Calls for papers
International Journal of Business Continuity and Risk Management
Special issue on: "Risk Management and Related Standards – the Role of Standards in the Management of Business and Related Risks"
Guest Editor: Dr Phil Kelly, Liverpool John Moores University, UK
The IJBCRM goal is to provide an academic and professional forum to develop and disseminate research, practical methods, theories, and experiences in the advancing area of business continuity and risk management. This growing body of knowledge provides a vital lead within organisations in the process of systematic decisions to protect people, assets and operations and ensures the continuation of an organisation following disaster.
Risk standards are one means used by organizations to assure systematic decisions when managing risk. Standards are accepted specifications which define terms, concepts, methods, processes and practices. There is no shortage of standards, codes and guidelines in the area of risk management and the international community has developed many. One of the difficulties, however, is that this large body of information has grown in an uncoordinated manner. Some have argued this divergent growth of standards and guidelines in risk management has resulted in there being no universal approach and terminology that is recognized as the industry standard.
Several of the well known risk management standards include: the risk standard of AIRMIC/ALARM/IRM 2002, the Australian/New Zealand Standard AS/NZS 4360:2004; the Enterprise Risk Management - Integrated Framework, COSO 2004 and the ISO/DIS 31000 International Standard or BSI British Standards - BS 31100:2008. Other standards exist such as the ISO/IEC Guide 73:2002 Risk Management — Vocabulary, the CSA Q 850:1997 Risk Management Guidelines for Decision Makers; the JIS Q 2001:2001 Guidelines for development and implementation of risk management system and the BS 25999-1:2006 Business continuity management Code of practice.
Such standards vary in scope, purpose, perceived benefits, guidelines, principles, frameworks, components, terminology, objective, implementation advice, risk processes, structural recommendations and in adoption, certification and compliance monitoring processes. Standards also vary regarding their primary reason for creation - the thinking behind them.
Adoption of and compliance with a standard requires the allocation of internal or external resources and represents an additional business cost. Standards too can be expensive to implement and to maintain. This may have an impact on the competitiveness of corporations. Companies seeking to implement risk standards must know whether benefits are really worth the costs involved. Whatever their nature, standards and technical regulations will have no effect unless they are properly implemented.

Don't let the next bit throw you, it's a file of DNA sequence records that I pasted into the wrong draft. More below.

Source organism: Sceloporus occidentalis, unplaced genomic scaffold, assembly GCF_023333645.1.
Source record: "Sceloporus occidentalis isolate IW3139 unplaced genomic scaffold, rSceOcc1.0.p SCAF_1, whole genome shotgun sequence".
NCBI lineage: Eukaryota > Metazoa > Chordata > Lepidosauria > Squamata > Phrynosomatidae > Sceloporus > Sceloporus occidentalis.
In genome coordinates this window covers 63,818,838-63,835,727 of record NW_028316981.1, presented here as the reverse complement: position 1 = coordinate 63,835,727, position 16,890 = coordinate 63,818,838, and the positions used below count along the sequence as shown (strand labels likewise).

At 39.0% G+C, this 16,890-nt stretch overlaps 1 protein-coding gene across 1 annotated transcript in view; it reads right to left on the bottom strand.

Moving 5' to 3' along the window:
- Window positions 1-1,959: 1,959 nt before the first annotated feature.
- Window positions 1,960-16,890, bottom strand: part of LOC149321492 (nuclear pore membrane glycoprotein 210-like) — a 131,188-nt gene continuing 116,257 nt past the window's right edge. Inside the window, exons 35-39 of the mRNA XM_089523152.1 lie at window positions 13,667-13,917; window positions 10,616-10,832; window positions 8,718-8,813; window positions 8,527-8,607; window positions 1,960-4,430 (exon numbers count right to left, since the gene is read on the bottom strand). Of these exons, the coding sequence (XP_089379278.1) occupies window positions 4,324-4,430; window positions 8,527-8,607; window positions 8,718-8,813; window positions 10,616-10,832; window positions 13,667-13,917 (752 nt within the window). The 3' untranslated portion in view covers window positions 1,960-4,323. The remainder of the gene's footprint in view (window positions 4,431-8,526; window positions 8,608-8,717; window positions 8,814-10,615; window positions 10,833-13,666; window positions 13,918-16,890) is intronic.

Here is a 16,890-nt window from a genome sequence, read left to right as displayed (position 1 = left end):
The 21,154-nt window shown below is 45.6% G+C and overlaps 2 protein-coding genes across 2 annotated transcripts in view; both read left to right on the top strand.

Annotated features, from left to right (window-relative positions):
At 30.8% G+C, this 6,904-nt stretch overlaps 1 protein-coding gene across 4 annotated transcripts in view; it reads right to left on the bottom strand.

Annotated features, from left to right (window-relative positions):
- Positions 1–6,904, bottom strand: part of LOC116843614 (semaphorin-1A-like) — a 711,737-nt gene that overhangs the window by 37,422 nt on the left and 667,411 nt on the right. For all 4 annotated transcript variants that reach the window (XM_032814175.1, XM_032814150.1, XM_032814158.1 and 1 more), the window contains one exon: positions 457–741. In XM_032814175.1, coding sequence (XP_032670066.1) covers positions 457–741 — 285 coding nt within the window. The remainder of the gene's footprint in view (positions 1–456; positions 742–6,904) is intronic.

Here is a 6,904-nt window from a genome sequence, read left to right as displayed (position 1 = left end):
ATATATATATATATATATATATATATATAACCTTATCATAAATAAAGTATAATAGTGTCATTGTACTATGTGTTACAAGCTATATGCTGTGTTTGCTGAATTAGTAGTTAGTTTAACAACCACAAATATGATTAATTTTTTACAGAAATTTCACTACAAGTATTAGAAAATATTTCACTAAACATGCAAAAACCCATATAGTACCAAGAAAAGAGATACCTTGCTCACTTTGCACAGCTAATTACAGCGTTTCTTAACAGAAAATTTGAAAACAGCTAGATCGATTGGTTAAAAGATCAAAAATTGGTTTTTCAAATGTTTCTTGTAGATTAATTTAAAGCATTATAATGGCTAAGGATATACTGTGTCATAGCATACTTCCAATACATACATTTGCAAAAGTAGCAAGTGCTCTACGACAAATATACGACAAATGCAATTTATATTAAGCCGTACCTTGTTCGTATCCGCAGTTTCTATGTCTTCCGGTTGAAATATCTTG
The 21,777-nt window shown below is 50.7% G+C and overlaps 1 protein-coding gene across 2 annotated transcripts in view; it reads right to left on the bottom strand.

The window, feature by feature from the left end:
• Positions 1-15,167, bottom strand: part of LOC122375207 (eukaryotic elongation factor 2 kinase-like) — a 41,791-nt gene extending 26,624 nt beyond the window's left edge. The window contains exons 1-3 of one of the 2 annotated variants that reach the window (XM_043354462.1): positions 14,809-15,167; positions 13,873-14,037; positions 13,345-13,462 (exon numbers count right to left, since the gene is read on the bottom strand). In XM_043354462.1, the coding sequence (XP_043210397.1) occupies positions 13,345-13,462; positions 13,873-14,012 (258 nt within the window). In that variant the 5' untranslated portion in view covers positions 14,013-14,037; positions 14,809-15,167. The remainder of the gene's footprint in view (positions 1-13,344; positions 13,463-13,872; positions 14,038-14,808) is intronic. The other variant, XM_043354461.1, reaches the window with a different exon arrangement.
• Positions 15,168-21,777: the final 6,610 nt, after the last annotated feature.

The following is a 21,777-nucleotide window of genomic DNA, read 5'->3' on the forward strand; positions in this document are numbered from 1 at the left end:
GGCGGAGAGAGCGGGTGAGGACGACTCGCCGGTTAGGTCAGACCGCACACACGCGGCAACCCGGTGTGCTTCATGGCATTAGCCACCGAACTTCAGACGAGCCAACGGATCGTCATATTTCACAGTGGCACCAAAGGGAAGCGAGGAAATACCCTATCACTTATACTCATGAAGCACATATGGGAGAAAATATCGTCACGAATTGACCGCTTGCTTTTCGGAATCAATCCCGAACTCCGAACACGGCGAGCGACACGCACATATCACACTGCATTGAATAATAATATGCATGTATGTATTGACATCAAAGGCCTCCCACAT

Aside from identifying and establishing the general worth of standards, we might question:
- Whether risk specialists and practitioners think in ways that are consistent with the standards?
- Are changes needed and if so, what changes are needed and why?
- What are the objectives of a risk standard?
- What have organizations learned whilst implementing these standards?
Therefore, the aim of this special issue is to clarify the role of risk management and related standards and to assess their impact. Bringing together such a body of knowledge through case studies, research and literature review on topics such as implementation and enterprise risk management, as well as a standards update, will enable practitioners to make immediate improvements to their risk management activities and to plan for the future. The special issue should enable a better understanding of the tools that are available to manage the risks, sharing best practice on how to increase the efficiency and effectiveness of standards. It will also help academics and researchers to ground future work.
Potential authors are invited to submit contributions which evaluate existing risk management standards, critically analyzing their role and contributing to our knowledge of why standards should or should not be adopted. Contributions will also further knowledge concerning the implementation issues of how, where and when such risk management standards might be applied. The goal is to prepare a reference issue that could be of immediate use to those interested in the management of risk and business continuity assurance and the implications of risk standards for business, whether they are academics, practitioners or researchers.
Suitable topics include, but are not limited to:
- Comparison of standards worldwide
- Critical evaluation of standards
- Role of standards in specific branches/industries, e.g. banking, telecomms, healthcare etc.
- Role of standards in specific functions, e.g. IT/IS risk, operations, project management etc.
- Frameworks for the management of risk
- Influence of laws and policy makers
- Economic performance and business benefits of organizations adopting risk standards
- Regulation and other drivers for adoption
- Standards and the regulatory environment
- Communicating risk standards
- Case studies on implementation and adoption of risk standards
Notes for Prospective Authors
Submitted papers should not have been previously published nor be currently under consideration for publication elsewhere
All papers are refereed through a peer review process. A guide for authors, sample copies and other relevant information for submitting papers are available on the Author Guidelines page
1-2 page abstract due: 1 February 2010
Notification to authors: 1 March 2010
Submission of manuscripts due: 30 August 2010
Notification to authors: 15 October 2010
Final drafts of papers: 31 December 2010